Needless to say, I don't owe him one. I owe him several...

A True Texas Hunting Camp


A flight and a three-hour drive later, we were pulling a flatbed trailer full of gear into 40,000 acres of West Texas mountains, desert and rolling hills.

It took us at least an hour to drive from the road to the camp, as the country we'd be calling home for the next four days was so overwhelmingly vast. We set up shop in what was once a pitstop for cowboys in the late 1800s, sleeping in two sheds made of sheet metal and plywood, keeping warm with sleeping bags and a propane heater.

Amenities were actually pretty nice, considering how old the camp was. Plus, the food was unbelievable, as one of the guides helping us with the hunt had appointed himself as the camp chef and dedicated each day to preparing our meals.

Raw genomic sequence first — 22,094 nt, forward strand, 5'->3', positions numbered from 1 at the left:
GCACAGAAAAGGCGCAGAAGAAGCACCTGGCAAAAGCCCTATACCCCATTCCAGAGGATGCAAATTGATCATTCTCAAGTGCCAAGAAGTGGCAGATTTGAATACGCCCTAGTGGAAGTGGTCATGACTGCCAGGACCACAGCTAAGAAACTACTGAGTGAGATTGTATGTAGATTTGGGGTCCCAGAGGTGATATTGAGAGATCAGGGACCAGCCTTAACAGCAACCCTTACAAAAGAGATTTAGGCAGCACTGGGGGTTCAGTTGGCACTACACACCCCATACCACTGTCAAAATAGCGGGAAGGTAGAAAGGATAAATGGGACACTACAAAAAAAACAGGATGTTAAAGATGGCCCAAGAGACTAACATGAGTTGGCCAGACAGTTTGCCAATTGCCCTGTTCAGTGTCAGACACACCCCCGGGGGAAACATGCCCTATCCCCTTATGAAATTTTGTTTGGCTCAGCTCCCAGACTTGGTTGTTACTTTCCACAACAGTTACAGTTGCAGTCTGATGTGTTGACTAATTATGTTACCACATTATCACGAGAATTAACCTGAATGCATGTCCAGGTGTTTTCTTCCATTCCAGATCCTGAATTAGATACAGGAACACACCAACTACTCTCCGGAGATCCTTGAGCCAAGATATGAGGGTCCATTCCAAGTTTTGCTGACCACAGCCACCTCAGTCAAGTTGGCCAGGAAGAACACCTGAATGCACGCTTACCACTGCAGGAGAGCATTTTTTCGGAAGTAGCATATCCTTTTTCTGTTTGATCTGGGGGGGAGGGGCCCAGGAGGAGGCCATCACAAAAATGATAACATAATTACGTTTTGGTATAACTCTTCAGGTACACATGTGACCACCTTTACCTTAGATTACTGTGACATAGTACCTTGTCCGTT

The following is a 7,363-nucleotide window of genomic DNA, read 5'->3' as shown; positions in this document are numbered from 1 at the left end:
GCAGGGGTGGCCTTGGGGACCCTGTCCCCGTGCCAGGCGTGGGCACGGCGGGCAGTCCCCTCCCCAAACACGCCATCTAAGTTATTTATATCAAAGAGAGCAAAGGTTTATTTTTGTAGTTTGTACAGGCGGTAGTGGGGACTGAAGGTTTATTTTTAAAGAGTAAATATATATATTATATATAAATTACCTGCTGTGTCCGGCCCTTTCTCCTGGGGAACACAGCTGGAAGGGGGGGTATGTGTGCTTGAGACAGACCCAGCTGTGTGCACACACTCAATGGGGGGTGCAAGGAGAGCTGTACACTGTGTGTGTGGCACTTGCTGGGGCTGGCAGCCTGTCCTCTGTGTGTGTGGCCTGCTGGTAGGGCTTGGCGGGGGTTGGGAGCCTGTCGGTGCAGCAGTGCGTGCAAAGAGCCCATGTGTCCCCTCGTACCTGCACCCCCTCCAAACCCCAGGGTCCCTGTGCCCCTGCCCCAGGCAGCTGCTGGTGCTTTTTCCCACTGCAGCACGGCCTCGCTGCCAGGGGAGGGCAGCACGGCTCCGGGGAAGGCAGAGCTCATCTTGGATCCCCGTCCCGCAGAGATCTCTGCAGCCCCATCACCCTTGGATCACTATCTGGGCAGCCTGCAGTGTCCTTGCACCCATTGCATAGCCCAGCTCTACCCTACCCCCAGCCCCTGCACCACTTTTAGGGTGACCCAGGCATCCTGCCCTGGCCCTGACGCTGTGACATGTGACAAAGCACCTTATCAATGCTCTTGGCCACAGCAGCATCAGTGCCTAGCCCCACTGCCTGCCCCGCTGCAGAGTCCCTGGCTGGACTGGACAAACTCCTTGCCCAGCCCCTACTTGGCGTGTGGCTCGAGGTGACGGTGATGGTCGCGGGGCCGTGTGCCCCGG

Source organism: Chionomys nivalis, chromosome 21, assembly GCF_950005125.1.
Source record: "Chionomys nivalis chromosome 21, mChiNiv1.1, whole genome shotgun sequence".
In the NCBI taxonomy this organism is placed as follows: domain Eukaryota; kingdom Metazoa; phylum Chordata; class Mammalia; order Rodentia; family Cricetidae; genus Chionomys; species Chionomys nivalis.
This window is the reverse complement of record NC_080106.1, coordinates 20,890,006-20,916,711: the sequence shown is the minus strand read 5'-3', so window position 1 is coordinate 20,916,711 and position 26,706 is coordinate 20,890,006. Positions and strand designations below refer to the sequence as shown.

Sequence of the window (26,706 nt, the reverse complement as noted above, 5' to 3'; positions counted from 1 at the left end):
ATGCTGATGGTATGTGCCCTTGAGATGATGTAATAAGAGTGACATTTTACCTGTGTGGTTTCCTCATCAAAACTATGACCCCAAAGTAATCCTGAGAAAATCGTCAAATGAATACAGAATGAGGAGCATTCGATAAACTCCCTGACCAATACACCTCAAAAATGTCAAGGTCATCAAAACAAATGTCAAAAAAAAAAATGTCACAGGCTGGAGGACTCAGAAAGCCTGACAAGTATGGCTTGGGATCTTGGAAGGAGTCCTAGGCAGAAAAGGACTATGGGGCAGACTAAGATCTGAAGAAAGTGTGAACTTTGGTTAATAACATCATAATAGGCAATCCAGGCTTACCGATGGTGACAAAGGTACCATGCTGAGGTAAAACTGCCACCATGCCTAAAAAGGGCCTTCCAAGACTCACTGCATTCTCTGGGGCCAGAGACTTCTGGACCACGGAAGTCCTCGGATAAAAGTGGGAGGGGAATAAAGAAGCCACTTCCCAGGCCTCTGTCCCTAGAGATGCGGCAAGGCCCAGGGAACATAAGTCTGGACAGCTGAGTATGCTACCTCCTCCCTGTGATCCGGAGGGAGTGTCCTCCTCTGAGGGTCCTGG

Like any great hunting camp, strangers quickly became friends, old stories intersected and predictions clashed. Fortunately, though, the wait to find out what was in store was almost over.


Before we did anything, we needed to sight ourselves in on the rifles we'd be using for the week, which were provided by Mossberg and transported by Andrew so we wouldn't have to travel with our own. There were five Mossberg Patriot bolt-action rifles for us to pick from. One was chambered in .30-06 Springfield and the other four were chambered in .270 Winchester, all sporting Vortex 3-9x optics.

Since Andrew brought his own .300 Winchester Magnum to fill his elk tag, we decided to let the other hunter with an elk tag take the .30-06. The rest of us each grabbed a .270, walked to the range, and zeroed in.

Can-Am Cruisin'

can-am defender lone star edition

Once we gathered our gear for the day, we went ahead and broke up into two groups, as there were two aoudad tags and two elk tags. We decided to pair an elk hunter and an aoudad hunter together, so Eric and I hopped into one of the two Can-Am Defender Max Lone Star Edition UTVs.